Not quite. Despite the growth in artificial intelligence capabilities, the human content writer is needed more than ever.

Logical place for artificial intelligence in content

Robot content generation excels at drawing conclusions from large amounts of data, according to the Associated Press study The Future of Augmented Journalism: A Guide For Newsrooms in the Age of Smart Machines.

Robot content generation excels at drawing conclusions from large amounts of data via @AssociatedPress study.
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That’s why, since 2014, the AP has used algorithms to produce automated quarterly earnings reports. These short, objective pieces may lack any creative storyline beyond the raw data they lay out, but they allow AP to cover 12 times more businesses than they could with human creation.

Each of these AI-generated examples follows the exact same style and format:

Apple beats Street 4Q forecasts

Yahoo! Finance: McCormick beats Street 3Q forecasts

Taco Bell sales jump, helping Yum’s profit beat expectations

FedEx misses Street 1Q forecasts

That’s one reason why the AP researchers conclude that machine learning will never replace journalists. But the researchers assert that AI can aid in the content-creation process and free human content creators to do “more complex and qualitative work.”

AI-aided content frees human content creators to do more complex & qualitative work, says @AssociatedPress.
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Here’s how the Associated Press envisions the inclusion of artificial intelligence in the reporting process:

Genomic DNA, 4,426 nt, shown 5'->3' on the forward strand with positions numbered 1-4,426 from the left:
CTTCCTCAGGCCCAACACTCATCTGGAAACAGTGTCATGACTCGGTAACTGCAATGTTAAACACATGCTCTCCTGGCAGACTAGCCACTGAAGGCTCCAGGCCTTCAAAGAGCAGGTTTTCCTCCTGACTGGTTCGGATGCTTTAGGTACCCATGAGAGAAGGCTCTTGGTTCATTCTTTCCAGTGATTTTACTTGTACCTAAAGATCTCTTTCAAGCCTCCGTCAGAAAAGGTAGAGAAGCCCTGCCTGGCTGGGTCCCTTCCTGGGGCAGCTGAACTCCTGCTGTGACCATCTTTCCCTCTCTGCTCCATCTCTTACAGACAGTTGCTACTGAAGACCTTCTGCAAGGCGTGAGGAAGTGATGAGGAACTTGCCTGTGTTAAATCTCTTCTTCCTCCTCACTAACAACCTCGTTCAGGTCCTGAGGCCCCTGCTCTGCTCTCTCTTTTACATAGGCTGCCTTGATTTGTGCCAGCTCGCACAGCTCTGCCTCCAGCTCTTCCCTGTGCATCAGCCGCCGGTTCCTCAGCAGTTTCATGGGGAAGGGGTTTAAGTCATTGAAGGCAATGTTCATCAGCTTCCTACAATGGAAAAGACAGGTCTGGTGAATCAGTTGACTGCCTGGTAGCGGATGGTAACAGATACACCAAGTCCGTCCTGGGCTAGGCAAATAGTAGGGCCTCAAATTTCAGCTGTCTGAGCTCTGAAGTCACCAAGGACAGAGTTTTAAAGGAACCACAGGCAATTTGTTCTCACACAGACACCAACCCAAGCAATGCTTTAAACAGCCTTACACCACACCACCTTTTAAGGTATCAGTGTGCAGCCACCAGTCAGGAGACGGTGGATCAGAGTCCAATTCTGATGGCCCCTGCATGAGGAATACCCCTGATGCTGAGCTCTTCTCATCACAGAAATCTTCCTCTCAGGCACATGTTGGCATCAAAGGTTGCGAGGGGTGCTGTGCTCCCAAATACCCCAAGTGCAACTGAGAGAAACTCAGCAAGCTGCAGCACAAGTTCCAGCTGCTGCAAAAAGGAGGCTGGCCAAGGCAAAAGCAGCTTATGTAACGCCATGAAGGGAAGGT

Reporters may spend less time transcribing and manually poring over datasets and instead spend that time making calls and pursuing leads derived from an AI analysis.

Why humans are necessary to content creation (a terrible AI example)

Clearly, robots are up to certain data-oriented tasks. To see if topic-based content could be generated by a machine, I tested Articoolo, an AI content creator that says it can “create unique textual content in a flash.”

The terrible tagline “a quick, coherent starting point for your articles” wasn’t a good sign, but I gave it a try. I entered the subject “content promotion” and clicked the pencil button. It took two minutes to “cook” the content piece, then presented me with a paywall. I paid $1.90 for the piece, but handed over $19 to the AI site because I had to buy a minimum of 10 articles.

The result? Here’s the opening sentence:

Content promotion is a subject in the promotion universe relating to publishing important messaging to a specific audience white papers will be an example of this.

I ran it again, and received the most awkward-sounding content I ever read:

The problem does not put in their ambition to embark on content marketing strategy, the issues come from 3 common areas: the intricacy of the content advertising ecosystem, too little expertise or understanding with content marketing, as well as the technical measurement issues related to how audience consumes content across different devices today.

What?

I recently created a piece on content promotion, which took over three weeks of research and writing. Compare this excerpt from my blog to the Articoolo piece:

“The reality is writing great content alone won’t get you far.
Composing a high-quality piece and hitting “publish” just isn’t enough.
You have to help it along on its internet journey.
Hold its hand for a little bit. You have to guide it into the limelight, or, in some cases, shove it out there.
It’s the only way to ensure success – as opposed to publishing it on your site, crossing your fingers, and hoping against hope somebody will stumble across it and read it.
With solid promotion, you can help your blog reach great heights.
The only question left, of course, is this: “How do I promote my blog?” I’m here with tons of actionable tips to help you do just that.
Settle in with your cozy beverage of choice.
Ready? Let’s get knee-deep in great content promotion tactics.”

I went into 15 actionable tips, tricks, and strategies. But the key was how I crafted the blog opening with a story that resonated with my readers.